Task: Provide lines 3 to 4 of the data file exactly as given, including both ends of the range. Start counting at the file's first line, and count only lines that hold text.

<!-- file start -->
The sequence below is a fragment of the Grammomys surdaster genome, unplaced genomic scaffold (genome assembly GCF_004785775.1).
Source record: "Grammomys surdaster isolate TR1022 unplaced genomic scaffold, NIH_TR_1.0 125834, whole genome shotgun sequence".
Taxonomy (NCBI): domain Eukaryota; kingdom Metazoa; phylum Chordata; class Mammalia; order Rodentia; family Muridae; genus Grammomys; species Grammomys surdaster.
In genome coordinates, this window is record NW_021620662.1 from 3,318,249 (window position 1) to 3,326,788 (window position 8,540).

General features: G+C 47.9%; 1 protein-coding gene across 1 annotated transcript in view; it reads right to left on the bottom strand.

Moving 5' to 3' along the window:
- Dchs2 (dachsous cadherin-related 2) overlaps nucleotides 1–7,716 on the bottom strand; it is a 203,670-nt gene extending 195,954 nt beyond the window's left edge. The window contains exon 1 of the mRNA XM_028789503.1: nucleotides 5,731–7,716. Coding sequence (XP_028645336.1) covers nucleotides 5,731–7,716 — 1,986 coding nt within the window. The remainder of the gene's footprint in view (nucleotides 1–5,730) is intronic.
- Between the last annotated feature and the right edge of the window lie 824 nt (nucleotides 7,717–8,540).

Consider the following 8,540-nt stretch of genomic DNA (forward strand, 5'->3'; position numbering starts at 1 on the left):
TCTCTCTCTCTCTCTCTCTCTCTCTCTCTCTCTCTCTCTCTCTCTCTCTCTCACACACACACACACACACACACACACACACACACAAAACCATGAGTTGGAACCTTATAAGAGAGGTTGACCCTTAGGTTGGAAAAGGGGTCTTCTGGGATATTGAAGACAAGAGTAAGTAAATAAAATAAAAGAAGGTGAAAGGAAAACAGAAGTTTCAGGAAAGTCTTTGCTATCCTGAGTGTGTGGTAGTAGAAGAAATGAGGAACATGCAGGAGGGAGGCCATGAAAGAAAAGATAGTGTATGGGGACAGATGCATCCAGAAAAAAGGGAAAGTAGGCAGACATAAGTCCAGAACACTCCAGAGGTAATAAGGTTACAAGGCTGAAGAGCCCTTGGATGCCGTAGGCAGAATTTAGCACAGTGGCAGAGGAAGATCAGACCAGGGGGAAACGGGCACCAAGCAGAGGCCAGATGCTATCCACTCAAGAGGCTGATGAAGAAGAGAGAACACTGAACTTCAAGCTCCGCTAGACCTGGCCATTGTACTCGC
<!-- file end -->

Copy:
Taxonomy (NCBI): domain Eukaryota; kingdom Metazoa; phylum Chordata; class Mammalia; order Rodentia; family Muridae; genus Grammomys; species Grammomys surdaster.
In genome coordinates, this window is record NW_021620662.1 from 3,318,249 (window position 1) to 3,326,788 (window position 8,540).